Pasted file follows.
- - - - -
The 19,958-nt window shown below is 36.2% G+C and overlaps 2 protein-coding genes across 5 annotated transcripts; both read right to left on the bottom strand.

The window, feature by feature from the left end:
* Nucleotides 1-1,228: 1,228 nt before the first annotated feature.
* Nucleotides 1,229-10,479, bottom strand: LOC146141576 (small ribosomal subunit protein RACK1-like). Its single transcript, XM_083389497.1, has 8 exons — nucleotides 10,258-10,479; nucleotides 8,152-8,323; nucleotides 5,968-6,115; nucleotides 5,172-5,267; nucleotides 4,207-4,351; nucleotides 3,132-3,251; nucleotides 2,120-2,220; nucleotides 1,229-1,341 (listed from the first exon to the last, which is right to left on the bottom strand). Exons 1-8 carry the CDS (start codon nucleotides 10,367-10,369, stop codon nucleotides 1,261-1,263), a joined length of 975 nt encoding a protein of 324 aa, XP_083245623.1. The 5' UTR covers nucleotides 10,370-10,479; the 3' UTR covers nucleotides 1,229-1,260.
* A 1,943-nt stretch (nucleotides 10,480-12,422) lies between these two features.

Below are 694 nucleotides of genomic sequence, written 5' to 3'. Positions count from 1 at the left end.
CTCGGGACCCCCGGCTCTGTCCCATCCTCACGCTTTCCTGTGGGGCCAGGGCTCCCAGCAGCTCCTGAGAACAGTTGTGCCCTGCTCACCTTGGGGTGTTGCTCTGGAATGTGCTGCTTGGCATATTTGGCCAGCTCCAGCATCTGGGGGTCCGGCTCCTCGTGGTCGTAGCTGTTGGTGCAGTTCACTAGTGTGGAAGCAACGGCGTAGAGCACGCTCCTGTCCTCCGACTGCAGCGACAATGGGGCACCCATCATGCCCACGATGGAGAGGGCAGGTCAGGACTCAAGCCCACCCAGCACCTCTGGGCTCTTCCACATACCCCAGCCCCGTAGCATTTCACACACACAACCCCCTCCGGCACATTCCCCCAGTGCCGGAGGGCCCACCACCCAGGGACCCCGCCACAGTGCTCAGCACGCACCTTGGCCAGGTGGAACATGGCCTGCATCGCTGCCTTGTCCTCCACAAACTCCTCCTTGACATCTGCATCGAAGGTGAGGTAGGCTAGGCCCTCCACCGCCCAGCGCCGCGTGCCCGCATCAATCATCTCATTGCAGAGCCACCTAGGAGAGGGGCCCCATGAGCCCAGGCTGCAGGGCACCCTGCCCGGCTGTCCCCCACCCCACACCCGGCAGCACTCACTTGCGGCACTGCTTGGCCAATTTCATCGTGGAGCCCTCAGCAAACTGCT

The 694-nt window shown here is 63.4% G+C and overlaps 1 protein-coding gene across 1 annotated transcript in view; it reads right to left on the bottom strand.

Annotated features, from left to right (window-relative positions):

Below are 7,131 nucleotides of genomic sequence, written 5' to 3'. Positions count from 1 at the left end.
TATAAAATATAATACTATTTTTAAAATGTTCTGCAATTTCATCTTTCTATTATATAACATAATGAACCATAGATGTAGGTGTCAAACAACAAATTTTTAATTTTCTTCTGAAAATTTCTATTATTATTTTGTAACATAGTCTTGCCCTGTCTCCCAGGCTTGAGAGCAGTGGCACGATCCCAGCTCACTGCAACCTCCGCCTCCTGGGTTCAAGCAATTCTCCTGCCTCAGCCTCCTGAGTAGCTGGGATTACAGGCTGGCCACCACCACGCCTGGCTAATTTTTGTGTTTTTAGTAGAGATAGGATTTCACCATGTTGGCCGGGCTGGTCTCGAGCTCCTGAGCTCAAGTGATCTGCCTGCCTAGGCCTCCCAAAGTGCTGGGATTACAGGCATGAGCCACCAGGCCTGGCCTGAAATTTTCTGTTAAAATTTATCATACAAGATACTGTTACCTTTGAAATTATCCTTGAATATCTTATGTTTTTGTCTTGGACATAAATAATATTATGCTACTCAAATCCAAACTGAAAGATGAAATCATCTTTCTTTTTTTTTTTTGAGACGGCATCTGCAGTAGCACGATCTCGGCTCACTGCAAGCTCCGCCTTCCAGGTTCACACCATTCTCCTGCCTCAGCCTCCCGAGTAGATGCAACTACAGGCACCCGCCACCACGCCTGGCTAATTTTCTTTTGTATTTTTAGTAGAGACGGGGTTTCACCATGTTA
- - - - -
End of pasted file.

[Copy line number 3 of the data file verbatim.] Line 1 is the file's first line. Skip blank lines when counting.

* Nucleotides 1-1,228: 1,228 nt before the first annotated feature.